Making the Transition by TeamERA Jess Snyder

Everyone is searching for something in life. For me, faith has been my holy grail. I have been trying to find faith in something my whole life. My destination was reached when I stumbled my way into Endless River Adventures and began my journey into the wild world of whitewater. This is a short piece about how I made the transition from someone who whitewater kayaks to a real boater. You mayask what the difference is, well in my opinion, it is the state of mind one is in when they are in their boat.

When I began the sport last May, I became instantly addicted. All my life I’ve been somewhat of an adrenaline junkie. I’ve also been a fish since I can remember. So combine water with swirly twirly speed and add in some big hard challenging obstacles for fun you have the recipe for a good time. Kayaking may be the most fun sport I’ve ever done, but it is by far the most challenging and unpredictable.

Because I was kayaking so much last summer and was told that I was doing well, I walked around with a false sense of “boaterness”. Sure I’d paddled a couple bigger rivers than the Nantahala, including the Middle Ocoee, the New (at low water), and the lower Yough, but I was a poser. I was the shell of a boater. I loved the sport and I was ok at it, but something was missing. That something was faith in myself.

I remember the day of my epiphany. After having a very rough start to the summer (I tell people all the scratches in my helmet are from being upside down; not true) I was on the Ocoee with my friend Danny. We were coming up to Broken Nose and I was making my move to catch the top right eddy when a wave came up and hit me full in the face, forcing me to close my eyes. When they opened the eddy was passing by…oops.

Danny had run the rapid up ahead of me and was sitting down at the bottom. Now the only time I had tried to run this rapid this summer I ended up pushed into some rocks on the right side and had to walk the last half of the rapid. But I had missed the eddy and had no choice but to run the rapid. I just started paddling and caught the lateral wave and thought to myself “WEEEEEEEEEEEEE!!!”, paddled over the first ledge, then the second and finished in the eddy on the bottom right. I looked at Danny with wide eyes and shouted with amazement “THAT’S THE FIRST TIME I’VE RUN THAT CLEAN!” With which he replied, “yeah that’s just great.”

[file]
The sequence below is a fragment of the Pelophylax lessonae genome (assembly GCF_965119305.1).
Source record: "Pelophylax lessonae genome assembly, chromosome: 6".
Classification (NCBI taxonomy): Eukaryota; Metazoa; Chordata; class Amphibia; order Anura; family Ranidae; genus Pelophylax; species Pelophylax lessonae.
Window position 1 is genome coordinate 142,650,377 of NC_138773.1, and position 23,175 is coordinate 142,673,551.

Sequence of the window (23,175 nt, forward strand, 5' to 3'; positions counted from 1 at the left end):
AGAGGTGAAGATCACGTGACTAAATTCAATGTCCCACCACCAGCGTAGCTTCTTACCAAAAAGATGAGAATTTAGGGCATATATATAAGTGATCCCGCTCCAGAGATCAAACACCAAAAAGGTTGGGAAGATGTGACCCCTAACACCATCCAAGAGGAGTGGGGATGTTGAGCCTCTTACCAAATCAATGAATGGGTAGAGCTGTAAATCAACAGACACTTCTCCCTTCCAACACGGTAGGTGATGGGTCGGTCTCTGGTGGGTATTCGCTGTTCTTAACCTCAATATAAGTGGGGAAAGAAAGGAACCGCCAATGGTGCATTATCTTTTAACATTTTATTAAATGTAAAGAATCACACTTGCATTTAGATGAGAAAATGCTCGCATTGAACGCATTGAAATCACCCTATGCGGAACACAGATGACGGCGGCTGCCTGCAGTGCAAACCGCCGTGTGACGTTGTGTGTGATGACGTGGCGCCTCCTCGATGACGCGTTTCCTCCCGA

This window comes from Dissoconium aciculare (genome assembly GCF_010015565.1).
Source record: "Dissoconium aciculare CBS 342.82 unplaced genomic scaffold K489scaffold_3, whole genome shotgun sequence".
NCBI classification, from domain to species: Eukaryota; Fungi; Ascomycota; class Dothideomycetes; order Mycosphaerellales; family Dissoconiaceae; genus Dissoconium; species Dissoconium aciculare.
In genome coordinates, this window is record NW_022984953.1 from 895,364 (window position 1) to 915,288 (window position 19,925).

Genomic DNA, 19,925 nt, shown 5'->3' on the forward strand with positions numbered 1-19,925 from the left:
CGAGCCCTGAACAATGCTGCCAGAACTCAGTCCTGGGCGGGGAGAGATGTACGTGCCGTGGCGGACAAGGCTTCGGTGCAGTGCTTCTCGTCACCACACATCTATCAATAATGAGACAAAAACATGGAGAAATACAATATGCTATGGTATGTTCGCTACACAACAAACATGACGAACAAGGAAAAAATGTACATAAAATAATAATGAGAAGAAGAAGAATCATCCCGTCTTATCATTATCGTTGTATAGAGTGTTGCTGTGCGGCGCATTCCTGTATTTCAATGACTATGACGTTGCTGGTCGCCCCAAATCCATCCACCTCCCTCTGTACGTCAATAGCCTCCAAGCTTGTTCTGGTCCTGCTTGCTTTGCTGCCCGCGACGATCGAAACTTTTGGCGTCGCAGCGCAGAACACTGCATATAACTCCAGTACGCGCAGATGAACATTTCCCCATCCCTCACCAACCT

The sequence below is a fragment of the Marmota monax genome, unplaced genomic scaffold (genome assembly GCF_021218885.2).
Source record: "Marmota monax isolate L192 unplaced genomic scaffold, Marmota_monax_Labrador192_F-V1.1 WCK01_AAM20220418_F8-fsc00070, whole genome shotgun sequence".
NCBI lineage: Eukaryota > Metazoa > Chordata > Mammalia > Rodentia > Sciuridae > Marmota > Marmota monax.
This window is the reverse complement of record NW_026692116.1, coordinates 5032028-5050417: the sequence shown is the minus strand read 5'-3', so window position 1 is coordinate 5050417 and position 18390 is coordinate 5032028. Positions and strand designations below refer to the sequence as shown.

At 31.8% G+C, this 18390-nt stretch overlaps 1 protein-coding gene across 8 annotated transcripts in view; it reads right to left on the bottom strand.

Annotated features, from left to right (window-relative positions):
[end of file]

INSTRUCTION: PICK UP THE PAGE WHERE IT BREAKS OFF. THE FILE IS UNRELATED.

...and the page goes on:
We paddled down to Slice and Dice. Now I was not big on playboating at first. The idea of intentionally flipping upside down in front of a bunch of people freaked me out. I could roll, but I was not confident of that fact whatsoever. But this day, I was feeling great! I waited patiently in line, paddled up to the hole, surfed for a bit and was flipped upside down. In a split second I was right side up. And it was in that moment, when I saw the sunshine and breathed in oxygen as my boat righted itself that I was filled with the boating spirit. It was like a light switch. My fear of flipping over was gone. In its place was a feeling of confidence and faith. This was what had been missing before.

A lot of people I paddle with have told me they admire my fearlessness. What they don’t know is that when I come up to something big, I’m terrified. But after the emergence of my self-faith, I know that if something does go wrong that I will probably be ok. I have faith that I can run what is in front of me. Because of this epiphany, I was able to accomplish my goal this summer; running the Cheoah.

Now I did have a swim on this river. It was in a pretty forgiving spot not too far downstream. I had been stressed out all morning about the river and got stuck in a hole and pulled the skirt after several failed attempts to roll. But when I had to stand beside shore while boaters went by asking me if I was ok, I had the conviction that I was NOT going to swim again that day. And I did not. I was still scared out of my mind but my faith had returned stronger than ever.

My new motto: BRING ON THE GNAR!!